It’s even more likely that traders will make use of midpoint orders on exchanges and in dark pools. These permit trades at a price in the middle of the spread, without signaling, and are allowed in all three pilots.

Midpoint trades are already popular in today’s markets. They represent about 15 percent of all trades, split evenly between dark pools and exchanges. But midpoint trades may defeat the SEC on two fronts. Not only do they reduce transparency, they can cut the effective spread in half, allowing a dark market to form a 2.5-cent spread even though traders on exchanges must quote in 5-cent increments.

As we pull harder on this thread, other aspects of market structure get tangled. Large order books with high signaling and wide spreads are likely to see the bid move higher all of a sudden, when the weight of buyers to sellers reaches a tipping point. If queue priority is important for 1-cent spreads, it is going to be even more important for a deeper order book caused by 5-cent spreads. Speed will become even more critical to the traders who can take out the offer and be first in the new order queue.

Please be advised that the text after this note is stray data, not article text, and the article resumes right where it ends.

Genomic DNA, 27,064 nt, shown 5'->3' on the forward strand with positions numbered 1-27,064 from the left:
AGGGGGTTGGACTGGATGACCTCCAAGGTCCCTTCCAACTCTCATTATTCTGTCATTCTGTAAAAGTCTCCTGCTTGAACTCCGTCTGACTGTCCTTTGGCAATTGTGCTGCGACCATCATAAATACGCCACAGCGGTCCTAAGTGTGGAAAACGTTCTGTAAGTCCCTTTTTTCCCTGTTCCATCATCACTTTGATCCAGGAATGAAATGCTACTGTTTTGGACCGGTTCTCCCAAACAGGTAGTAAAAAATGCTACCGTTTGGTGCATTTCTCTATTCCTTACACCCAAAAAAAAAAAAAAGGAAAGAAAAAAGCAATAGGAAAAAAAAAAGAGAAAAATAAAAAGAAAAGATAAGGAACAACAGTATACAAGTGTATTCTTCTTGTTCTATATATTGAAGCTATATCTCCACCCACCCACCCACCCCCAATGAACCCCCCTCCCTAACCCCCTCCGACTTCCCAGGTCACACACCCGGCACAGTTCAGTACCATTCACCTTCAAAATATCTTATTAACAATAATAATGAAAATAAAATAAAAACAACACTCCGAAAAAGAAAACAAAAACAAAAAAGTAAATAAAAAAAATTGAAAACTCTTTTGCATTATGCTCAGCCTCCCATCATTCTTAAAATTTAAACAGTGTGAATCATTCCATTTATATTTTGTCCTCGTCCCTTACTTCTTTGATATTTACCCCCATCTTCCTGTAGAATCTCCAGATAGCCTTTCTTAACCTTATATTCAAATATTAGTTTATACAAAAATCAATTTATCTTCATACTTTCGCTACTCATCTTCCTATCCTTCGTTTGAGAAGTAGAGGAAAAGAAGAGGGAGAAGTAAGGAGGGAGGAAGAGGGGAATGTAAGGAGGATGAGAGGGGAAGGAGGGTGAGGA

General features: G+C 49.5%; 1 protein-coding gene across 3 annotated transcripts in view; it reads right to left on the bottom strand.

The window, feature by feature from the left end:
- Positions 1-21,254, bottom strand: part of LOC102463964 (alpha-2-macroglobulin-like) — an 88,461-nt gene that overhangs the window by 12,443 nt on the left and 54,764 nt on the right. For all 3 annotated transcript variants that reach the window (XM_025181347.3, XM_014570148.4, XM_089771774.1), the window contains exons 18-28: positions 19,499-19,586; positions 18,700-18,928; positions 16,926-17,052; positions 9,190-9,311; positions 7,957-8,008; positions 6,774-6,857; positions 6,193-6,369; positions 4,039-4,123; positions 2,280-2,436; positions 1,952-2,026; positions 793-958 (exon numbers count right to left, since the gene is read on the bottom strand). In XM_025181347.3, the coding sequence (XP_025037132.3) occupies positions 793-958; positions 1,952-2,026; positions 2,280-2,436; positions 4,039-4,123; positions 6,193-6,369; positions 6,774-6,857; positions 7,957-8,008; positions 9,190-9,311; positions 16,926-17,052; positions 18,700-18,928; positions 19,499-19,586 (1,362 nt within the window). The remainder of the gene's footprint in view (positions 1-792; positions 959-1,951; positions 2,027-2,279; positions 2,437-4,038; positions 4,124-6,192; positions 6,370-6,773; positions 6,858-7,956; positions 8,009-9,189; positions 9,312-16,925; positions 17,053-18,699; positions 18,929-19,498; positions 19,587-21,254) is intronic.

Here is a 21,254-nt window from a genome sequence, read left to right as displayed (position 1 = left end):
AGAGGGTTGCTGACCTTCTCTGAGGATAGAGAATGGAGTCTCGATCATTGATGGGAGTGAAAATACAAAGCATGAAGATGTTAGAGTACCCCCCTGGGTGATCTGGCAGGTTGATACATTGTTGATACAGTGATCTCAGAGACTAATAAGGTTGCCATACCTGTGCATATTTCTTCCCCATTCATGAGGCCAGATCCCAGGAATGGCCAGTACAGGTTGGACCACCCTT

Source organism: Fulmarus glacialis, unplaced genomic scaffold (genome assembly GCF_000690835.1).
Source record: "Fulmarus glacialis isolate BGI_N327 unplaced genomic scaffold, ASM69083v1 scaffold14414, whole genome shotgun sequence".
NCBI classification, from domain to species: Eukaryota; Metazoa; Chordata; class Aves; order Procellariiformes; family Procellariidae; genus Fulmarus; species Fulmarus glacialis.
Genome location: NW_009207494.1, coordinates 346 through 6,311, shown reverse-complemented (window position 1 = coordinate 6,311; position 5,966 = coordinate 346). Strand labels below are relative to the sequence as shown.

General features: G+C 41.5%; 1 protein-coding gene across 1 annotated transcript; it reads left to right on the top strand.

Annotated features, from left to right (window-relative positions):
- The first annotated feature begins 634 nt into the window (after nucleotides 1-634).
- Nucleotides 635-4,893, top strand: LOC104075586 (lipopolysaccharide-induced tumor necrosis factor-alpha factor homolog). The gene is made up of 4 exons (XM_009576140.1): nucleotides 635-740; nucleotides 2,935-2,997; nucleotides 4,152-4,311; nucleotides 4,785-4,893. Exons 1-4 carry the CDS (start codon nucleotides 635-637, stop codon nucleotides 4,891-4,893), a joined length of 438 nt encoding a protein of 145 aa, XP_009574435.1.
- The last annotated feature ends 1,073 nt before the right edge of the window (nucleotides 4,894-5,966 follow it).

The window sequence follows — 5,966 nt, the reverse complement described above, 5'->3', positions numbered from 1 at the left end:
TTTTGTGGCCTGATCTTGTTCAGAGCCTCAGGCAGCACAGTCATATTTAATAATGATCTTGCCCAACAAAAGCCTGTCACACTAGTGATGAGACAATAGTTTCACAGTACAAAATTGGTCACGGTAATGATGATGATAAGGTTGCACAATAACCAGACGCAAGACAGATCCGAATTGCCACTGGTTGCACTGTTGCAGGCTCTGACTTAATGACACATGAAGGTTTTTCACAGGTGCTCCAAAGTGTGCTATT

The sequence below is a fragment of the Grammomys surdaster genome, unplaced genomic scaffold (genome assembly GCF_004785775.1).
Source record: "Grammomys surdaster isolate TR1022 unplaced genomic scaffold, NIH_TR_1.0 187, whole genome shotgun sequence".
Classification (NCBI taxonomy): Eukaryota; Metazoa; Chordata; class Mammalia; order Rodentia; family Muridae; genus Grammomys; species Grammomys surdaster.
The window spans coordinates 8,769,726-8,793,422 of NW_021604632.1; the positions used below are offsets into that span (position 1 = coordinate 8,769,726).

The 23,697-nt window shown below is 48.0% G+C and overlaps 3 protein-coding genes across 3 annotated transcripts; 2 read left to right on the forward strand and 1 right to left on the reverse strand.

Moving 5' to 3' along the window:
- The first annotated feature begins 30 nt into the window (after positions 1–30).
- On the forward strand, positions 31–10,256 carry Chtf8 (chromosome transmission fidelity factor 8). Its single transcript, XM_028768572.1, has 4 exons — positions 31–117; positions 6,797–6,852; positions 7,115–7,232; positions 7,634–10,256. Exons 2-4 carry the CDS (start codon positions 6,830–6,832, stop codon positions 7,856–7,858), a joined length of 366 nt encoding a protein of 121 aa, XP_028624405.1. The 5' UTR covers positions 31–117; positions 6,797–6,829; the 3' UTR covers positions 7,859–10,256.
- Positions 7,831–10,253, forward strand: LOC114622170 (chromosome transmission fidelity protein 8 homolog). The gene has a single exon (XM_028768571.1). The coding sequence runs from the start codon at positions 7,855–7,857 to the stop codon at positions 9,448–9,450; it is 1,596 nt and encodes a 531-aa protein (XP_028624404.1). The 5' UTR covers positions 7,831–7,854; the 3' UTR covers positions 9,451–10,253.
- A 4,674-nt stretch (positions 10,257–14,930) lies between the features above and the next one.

But perhaps we’re missing the point. Markets are already complex. Even the experts can’t be experts in everything. Data moves at the speed of light, across multiple venues, with different trading subsidies and order types. Bifurcating the stock market into two separate universes — one that trades in 1-cent spreads and another that trades 5 cents wide — seems to be adding to, not reducing, the complexity with which we live.

For KCG’s full analysis of the tick-size pilot, read “Who Gets the Short End of the Tick.”

Phil Mackintosh is the head of trading strategy and analysis at KCG Holdings, one of the world’s largest independent market makers.